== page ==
We have recently seen an improvement on size and number of mulloway.
Down around the poles at the estuary, several better fish to 10kg have been boated, and at the same time there were some rippers landed at Donovan’s landing to 11kg along with these better sample were 3-8kg. Strip baits like cut mullet and squid worked well at the estuary whilst the fish caught at Donovan’s were all taken on live mullet under a float hooked up to a set rig.
The live mullet trollers in their putt-putts weren’t left without a feed either. I know of one boat that boated 12 in one good hour-long session between the estuary and the bridge here in Nelson. Hopefully the schools that have recently entered plus the possibility of more to come should put us in good stead right through till winter and beyond. The standout rule to catching mulloway is fresh bait, whatever you decide to use, try and get it as fresh as you can.
Bream have been quite amazing this year. We have been having a few sessions up near Saunders Landing (45.7km upstream) lately. There is a good little boat ramp there and the river is magnificent, quite different to the lower reaches, not as wide, heaps of fishy looking structure but still a good 6m average depth. We went armed with good fresh baits such as crab, yabbies, whitebait, muddies and even some Murray River shrimp.
The entire bait list caught good bream to around 43cm with loads around the 32-35cm. You will lose a lot of tackle, as the cunning bream will cut you off in amongst all the snags and rock walls. Fish were caught up and down from Saunders and if I had a little more time I would have loved to go up as far as the National Park boundary (62.2 km) and beyond.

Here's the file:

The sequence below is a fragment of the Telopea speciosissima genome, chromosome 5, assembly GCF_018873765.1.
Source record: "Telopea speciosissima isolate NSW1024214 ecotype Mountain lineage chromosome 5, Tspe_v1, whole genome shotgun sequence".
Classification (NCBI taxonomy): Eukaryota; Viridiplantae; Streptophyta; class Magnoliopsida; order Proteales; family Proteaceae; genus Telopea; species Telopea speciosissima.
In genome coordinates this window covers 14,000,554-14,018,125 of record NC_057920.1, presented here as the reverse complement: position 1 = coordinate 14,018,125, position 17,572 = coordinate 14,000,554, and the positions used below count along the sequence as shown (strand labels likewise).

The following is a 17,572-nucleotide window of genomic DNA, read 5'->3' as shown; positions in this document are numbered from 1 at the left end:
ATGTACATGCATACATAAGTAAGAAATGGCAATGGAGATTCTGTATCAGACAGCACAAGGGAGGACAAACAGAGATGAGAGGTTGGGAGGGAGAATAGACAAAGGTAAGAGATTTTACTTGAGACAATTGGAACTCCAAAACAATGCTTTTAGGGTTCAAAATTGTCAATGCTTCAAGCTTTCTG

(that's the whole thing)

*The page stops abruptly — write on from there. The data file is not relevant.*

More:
Whilst we have been fishing this area of late good bream stories are coming from the rest of the river. One ex local has been have a ball wading around at the estuary flicking out hardbodied lures including surface poppers down on the sand at the estuary. He lets the tidal movement float his lures away from him and then uses quite an aggressive tug and rest retrieve and a lot of the fish have been breaking the surface to smash his lures, good fun.
Perch have been once again prolific and very well spread like the bream; I am amazed how many anglers catch these awesome fish when once they were a speciality to a few who targeted them. Hardbodied lures by far account for the bigger percentage of perch caught. Just move about a lot and target snags and fallen trees. You will catch bream as well but persistence should see you with a feed of these natives. A good lure-retrieving jig is needed if you want to retain your precious lures.
Of concern are reports of carp in the river. A bloke from Dartmoor sighted some up that way and another old mate told me he’d caught one near the Waterfall gardens (75 km upstream). We knew these pests were in Rocklands reservoir at the source of the Glenelg, and the Glenelg catchment authority did have nets set below the Rocklands Dam wall but with this year’s massive winter rain the nets would have simply washed away.
I understand carp don’t like salty water so hopefully we won’t see too many in the estuarine section of the river but its not great news. I will keep you posted.
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